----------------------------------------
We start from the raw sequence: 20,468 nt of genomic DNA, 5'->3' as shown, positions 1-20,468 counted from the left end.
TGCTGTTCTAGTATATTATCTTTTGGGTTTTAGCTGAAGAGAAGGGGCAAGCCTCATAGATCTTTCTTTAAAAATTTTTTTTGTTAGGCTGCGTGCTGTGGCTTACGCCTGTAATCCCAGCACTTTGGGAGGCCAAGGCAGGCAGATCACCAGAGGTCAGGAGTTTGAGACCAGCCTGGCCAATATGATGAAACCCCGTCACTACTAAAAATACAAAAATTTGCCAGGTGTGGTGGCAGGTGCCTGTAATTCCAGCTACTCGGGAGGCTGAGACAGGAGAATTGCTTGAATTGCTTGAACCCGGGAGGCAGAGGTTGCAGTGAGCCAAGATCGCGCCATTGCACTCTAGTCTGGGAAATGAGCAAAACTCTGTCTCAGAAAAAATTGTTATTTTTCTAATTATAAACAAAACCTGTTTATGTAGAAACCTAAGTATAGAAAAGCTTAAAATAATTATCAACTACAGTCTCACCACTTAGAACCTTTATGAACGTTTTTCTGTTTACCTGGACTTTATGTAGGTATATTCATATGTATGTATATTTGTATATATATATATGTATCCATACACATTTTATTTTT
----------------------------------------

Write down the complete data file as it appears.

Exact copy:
We start from the raw sequence: 20,468 nt of genomic DNA, 5'->3' as shown, positions 1-20,468 counted from the left end.
TGCTGTTCTAGTATATTATCTTTTGGGTTTTAGCTGAAGAGAAGGGGCAAGCCTCATAGATCTTTCTTTAAAAATTTTTTTTGTTAGGCTGCGTGCTGTGGCTTACGCCTGTAATCCCAGCACTTTGGGAGGCCAAGGCAGGCAGATCACCAGAGGTCAGGAGTTTGAGACCAGCCTGGCCAATATGATGAAACCCCGTCACTACTAAAAATACAAAAATTTGCCAGGTGTGGTGGCAGGTGCCTGTAATTCCAGCTACTCGGGAGGCTGAGACAGGAGAATTGCTTGAATTGCTTGAACCCGGGAGGCAGAGGTTGCAGTGAGCCAAGATCGCGCCATTGCACTCTAGTCTGGGAAATGAGCAAAACTCTGTCTCAGAAAAAATTGTTATTTTTCTAATTATAAACAAAACCTGTTTATGTAGAAACCTAAGTATAGAAAAGCTTAAAATAATTATCAACTACAGTCTCACCACTTAGAACCTTTATGAACGTTTTTCTGTTTACCTGGACTTTATGTAGGTATATTCATATGTATGTATATTTGTATATATATATATGTATCCATACACATTTTATTTTT